AUGUSTA, Ga. -- The last time Rory McIlroy had the lead after the first round of a major championship he followed it with a wind-blown 80 at St. Andrews - a round in which he admittedly lost his concentration. Winners know how to make their bad rounds not so bad, but at just 21, that was beyond McIlroy's limited experience last year at the British Open. If McIlroy has made any statement so far at the Masters, it is that this is not last year (check out Rory's swing sequence).
The young Ulsterman followed his brilliant opening-round 65 at Augusta National with a 69 on Friday to go into the weekend at 10-under par, two strokes ahead of Jason Day, a grizzled veteran at the ripe old age of 23 who shot 64 playing along side McIlroy and Rickie Fowler. The final group on Saturday of McIlroy and Day will have a combined age of 44 years old -- younger together than Jack Nicklaus was when he won his last Masters 25 years ago at the age of 46.
"I'm surprised that he's 21," Day said of McIlroy. "He's very, very mature for his age." McIlroy was also taken by surprise when it came to Day's round. "I didn't realize he was going that low until I looked at the board on 15," McIlroy said. They, along with Fowler, who is only 22 and has been no slouch himself at five-under par, were like a college study group helping each other learn.
"I watched Rory shoot 65 yesterday," Day said when asked how a first-time Masters participant could shoot the lowest second-round ever for a first-timer. What was there to learn from McIlroy? Plenty. "I'm feeling pretty comfortable on the golf course," McIlroy explained. "I'm picking my spots and playing smart. When I have a chance, I go for the pin and when I don't, I play for the middle of the green. I've only made one bogey in 36 holes and that's what you need to do in a major championship."
McIlroy was determined not to let what happened in the British Open happen in the Masters. "It's always hard to back up [a low round]," McIlroy said Friday. "I didn't expect to shoot another 65, but I hit it pretty solidly. I just didn't hole a lot of putts. But I've put myself in great position."
At 10 under at the turn, McIlroy succumbed to the pressure only briefly, making his first bogey of the tournament on No. 12 when he bunkered his tee shot on the par 3 and missed a 10-foot putt. But if misfortune led to disaster at St, Andrews, that was not to be the case at Augusta National.
On the very next hole, a 340-yard drive left him only 181 yards to the green of the par-5 hole. He played his second shot to 10 feet and made a two-putt birdie to recover the dropped stroke. The truth is McIlroys' round could have been much lower. He missed four putts inside 10 feet over the last seven holes: That par putt on No. 12, the eagle try on No. 13 and birdie attempts on 17 and 18.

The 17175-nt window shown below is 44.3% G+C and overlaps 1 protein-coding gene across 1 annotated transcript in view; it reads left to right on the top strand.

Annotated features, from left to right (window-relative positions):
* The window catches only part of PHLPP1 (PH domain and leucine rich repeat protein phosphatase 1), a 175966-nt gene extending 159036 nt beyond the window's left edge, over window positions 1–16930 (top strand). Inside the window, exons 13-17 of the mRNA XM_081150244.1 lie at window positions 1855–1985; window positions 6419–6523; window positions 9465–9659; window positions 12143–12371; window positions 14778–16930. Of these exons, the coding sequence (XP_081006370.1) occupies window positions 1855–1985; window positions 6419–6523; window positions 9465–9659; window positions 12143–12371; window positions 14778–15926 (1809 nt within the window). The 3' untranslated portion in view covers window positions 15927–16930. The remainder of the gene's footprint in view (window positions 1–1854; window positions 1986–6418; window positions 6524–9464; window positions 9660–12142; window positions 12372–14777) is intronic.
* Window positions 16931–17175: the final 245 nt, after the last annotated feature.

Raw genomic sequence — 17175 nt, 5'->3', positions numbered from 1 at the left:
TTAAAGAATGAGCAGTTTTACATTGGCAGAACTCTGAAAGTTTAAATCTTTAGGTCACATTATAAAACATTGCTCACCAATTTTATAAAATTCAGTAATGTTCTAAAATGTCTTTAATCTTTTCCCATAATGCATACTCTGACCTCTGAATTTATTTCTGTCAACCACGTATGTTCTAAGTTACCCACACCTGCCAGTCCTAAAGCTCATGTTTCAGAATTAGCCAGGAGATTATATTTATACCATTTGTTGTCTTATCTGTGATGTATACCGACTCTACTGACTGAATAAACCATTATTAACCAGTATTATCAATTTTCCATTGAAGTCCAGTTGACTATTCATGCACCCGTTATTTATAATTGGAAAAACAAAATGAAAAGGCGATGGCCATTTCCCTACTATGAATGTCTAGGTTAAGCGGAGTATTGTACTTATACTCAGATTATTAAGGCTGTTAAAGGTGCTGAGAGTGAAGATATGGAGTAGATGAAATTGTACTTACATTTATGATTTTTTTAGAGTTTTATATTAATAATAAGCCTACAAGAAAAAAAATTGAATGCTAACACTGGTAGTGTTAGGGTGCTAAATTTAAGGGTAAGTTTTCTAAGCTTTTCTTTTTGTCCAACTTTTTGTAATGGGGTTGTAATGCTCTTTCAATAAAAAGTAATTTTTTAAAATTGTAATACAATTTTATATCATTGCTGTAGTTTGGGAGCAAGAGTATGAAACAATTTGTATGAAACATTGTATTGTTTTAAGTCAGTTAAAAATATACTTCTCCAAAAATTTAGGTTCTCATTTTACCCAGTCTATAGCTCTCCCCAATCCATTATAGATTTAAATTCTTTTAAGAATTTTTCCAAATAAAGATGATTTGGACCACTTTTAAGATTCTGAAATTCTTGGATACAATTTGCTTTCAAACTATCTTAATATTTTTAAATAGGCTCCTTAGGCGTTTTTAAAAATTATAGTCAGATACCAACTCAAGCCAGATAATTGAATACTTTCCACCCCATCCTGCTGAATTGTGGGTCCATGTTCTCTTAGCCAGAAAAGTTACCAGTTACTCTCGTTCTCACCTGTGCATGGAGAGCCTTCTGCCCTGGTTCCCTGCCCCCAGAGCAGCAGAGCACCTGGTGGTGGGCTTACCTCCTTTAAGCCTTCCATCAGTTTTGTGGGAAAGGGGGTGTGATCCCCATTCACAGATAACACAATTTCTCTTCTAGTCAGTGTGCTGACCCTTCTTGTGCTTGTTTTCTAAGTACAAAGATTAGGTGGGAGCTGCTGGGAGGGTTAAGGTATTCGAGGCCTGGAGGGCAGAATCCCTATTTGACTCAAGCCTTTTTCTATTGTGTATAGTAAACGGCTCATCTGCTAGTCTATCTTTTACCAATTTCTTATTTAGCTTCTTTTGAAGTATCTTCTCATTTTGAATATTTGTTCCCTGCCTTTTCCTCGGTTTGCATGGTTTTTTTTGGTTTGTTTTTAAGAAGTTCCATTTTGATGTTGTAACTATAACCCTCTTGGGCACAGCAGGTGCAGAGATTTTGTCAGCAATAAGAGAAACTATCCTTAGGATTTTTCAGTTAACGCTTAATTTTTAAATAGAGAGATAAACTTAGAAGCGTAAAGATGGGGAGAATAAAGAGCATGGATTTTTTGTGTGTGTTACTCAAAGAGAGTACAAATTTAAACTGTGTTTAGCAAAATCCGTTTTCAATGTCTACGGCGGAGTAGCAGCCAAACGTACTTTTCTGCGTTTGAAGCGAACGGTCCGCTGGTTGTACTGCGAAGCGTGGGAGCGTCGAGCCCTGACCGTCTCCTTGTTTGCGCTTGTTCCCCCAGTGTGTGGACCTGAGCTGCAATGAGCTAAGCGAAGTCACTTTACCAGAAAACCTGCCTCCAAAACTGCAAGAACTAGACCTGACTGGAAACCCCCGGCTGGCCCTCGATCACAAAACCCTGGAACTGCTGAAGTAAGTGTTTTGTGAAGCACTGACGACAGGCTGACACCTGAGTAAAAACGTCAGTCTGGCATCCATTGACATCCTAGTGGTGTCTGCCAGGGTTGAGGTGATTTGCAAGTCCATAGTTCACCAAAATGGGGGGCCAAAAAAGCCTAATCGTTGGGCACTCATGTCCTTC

"I just didn't hole as many putts as I would like on the back nine," McIlroy said about the difference between his 69 Friday and the 65 a day earlier. In fact, his four birdies were mere kick-ins, coming from 2 feet, 6 feet, 5 feet and the two-putt job on No. 13. But that was the only part of his game that showed any weakness.
"I've sort of been in this position before at Whistling Straits last year, and I'm sort of relishing being in this position again," McIroy said, referring to his T-3 at the PGA Championship. In fact, last year at the Quail Hollow Championship, McIlroy closed with a stunning 62 to chase down Phil Mickleson and a bunch of other more experienced players
In 1997, when Tiger Woods won his first Masters at 21, he did it by overpowering the golf course. McIlroy is pretty much following that game plan. He is second to Alvaro Quiros in driving distance at 302 yards and has played the eight par-5 holes four under par. On Friday, Woods found some of his old magic and posted a 66 to move into a tie with Choi for third at seven under par, a fact noted by McIlory but certainly not a detail that intimidated him.
"It'll be great for the tournament if he's up there, but I'm two shots ahead [of Day and three ahead of Woods]." McIlroy said. "I've looked at everybody in the field and at one time or another I've beat them all. I feel comfortable and the reason I feel comfortable is because I'm playing well."
Those words are not the result of the innocence of youth, but rather an opinion formed from experience under fire at St. Andrews and Whistling Straits. In 1997, it was thought Woods was too young to win the Masters. He proved them wrong. McIlroy seems determined to do the same thing.